What about horses for riding? What skills do you teach to prepare them ready for adoption?
Linda: They need to know everything a pasture pal needs to know and then a whole lot more. My personal criteria for riding horses is that they can walk, trot, lope or canter, move sideways, move backwards, and stand still to be mounted. I also like to teach the horses I train to come and pick you up to mount from something — like a platform.
Ann: There’s a couple of reasons why we do that. First, your horse is saying, “Yes, I’m happy to come and get you.” If you step up on something to mount, and the horse runs the other way, that’s like saying, “Don’t get on me,” and that’s something you’ll have to work on. Number two, it’s just another cool thing that they know how to do, and number three, it’s easier on their backs that way. We intentionally train them to do that and then to hesitate and wait before moving forward.
Linda: Out on the trails, it’s amazing how many horses can’t just stand still. They get worried. They paw at the ground. It’s been great to teach them to stand there and rest for a moment and relax. It’s a useful skill, for example, if you’re riding with others and decide to stop to discuss where to go next. These are all basic skills. I’m not going to teach show skills or anything like that, but I want them to develop good habits. And horses like to know what is expected. It makes them feel safe when we are consistent.
Ann: There are lots of other considerations, too. Horses need to be nonemotional and not on adrenaline when they are being ridden. It’s common for horses to be bothered or worried when they are being ridden. But if you have a horse you want to ride, they’ve got to be confident in new environments and with all kinds of noises and things in their environment. We’ve got to consider saddle fit, what kind of bits to use and the right kind of shoes, so that their bodies don’t hurt while they are being ridden.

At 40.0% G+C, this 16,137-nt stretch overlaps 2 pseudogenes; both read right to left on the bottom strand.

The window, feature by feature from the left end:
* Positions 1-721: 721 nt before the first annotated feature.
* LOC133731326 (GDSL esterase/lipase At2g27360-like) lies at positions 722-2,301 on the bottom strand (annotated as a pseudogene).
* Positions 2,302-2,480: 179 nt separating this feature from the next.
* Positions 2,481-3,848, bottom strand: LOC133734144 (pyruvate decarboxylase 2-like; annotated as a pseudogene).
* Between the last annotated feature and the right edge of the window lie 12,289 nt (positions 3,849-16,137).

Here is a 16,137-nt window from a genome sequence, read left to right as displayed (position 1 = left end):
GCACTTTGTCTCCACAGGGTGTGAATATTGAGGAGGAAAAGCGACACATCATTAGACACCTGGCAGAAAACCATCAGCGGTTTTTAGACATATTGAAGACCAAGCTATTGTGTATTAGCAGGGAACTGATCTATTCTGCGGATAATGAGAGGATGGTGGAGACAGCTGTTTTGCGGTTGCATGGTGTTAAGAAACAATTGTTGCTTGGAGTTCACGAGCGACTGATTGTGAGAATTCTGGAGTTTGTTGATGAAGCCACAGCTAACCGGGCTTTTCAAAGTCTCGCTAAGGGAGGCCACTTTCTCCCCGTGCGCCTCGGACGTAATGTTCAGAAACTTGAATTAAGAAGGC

Most important of all, we want to make sure they are safe before we get on their backs. It’s like doing a preflight check. You wouldn’t want to get onto an airplane without someone making sure that everything is working, and that’s what we do with horses.
Linda: There are obviously no guarantees, but safety is my number one goal. The more relaxed a horse is, the safer they are. That’s why, the more confident I can get them, the safer they’ll be.
Can you describe our natural horsemanship training program and the reasons why Horse Haven uses it?
Ann: Natural horsemanship is learning to see things from a horse’s point of view and learning how they really think. It’s about what the horses need and understand.
Linda: It’s not about techniques. It’s a horse psychology program. It’s about putting the horse first.
Ann: Putting the relationship with the horse first doesn’t mean that we don’t ever challenge them and ask them to do difficult things. We do, but we do it in a way that puts our relationship with the horse before our goals.
Pat Parelli coined the phrase “natural horsemanship,” which is what we use here. Our goal is to be the leader of our horse, but not in a way that makes the horse subservient to us.
Linda: Because they are prey animals, they are easy to subjugate, and that’s not what we want to do. We want the relationship to be fair and more of a partnership.
Ann: We strive to have very high rapport with our horses — a lot of respect of and from them. That’s a difficult balance. One thing I like to tell people is that it’s possible to be firm while still being fair and friendly. We want horses who are partners — thinking, feeling, participating partners.